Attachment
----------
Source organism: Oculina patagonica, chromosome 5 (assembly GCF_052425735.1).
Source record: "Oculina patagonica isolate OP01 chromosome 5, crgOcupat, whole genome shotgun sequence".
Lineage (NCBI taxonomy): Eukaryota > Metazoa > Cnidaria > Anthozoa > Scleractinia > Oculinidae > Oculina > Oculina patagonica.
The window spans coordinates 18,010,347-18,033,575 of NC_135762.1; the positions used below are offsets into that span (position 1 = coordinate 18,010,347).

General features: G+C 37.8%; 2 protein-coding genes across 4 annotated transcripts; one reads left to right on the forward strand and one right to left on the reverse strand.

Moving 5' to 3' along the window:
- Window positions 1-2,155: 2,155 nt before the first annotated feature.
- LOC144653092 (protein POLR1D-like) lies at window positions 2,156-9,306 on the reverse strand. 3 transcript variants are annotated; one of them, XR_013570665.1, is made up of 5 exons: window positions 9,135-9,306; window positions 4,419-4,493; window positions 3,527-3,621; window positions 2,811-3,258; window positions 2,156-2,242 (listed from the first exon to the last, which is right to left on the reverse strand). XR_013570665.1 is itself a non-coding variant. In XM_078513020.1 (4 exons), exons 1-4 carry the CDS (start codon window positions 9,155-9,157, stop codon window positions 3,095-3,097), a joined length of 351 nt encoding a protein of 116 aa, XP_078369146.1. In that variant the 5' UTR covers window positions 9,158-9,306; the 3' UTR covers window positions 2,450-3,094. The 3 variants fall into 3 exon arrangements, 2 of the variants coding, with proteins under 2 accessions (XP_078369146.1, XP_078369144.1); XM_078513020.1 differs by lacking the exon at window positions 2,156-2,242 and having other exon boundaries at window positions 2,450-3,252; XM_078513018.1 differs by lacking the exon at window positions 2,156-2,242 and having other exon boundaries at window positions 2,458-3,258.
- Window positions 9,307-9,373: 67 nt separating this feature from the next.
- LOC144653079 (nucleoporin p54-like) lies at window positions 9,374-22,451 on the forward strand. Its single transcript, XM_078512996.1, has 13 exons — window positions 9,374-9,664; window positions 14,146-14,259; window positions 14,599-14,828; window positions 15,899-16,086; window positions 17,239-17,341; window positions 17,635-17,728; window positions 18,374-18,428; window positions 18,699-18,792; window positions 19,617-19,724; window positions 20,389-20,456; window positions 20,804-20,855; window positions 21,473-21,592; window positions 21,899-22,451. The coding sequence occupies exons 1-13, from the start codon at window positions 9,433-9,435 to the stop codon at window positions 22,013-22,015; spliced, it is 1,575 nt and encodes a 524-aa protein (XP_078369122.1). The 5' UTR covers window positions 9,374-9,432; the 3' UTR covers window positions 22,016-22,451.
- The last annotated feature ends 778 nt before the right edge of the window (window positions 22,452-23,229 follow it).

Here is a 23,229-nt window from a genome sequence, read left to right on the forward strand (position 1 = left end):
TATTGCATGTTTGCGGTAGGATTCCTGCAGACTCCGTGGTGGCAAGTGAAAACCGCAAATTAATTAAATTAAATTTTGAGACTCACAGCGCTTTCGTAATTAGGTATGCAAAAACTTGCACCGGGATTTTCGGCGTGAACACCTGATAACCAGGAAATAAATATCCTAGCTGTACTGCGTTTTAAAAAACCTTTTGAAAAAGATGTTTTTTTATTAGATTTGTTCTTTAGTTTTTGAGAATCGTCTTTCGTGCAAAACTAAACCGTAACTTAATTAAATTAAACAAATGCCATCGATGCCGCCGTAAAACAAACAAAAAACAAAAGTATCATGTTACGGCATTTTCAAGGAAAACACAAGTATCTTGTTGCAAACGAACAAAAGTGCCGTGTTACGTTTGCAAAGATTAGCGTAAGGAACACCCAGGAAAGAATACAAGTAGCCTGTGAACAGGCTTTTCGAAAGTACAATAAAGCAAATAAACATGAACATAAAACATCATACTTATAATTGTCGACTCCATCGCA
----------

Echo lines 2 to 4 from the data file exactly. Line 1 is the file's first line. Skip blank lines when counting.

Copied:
Source record: "Oculina patagonica isolate OP01 chromosome 5, crgOcupat, whole genome shotgun sequence".
Lineage (NCBI taxonomy): Eukaryota > Metazoa > Cnidaria > Anthozoa > Scleractinia > Oculinidae > Oculina > Oculina patagonica.
The window spans coordinates 18,010,347-18,033,575 of NC_135762.1; the positions used below are offsets into that span (position 1 = coordinate 18,010,347).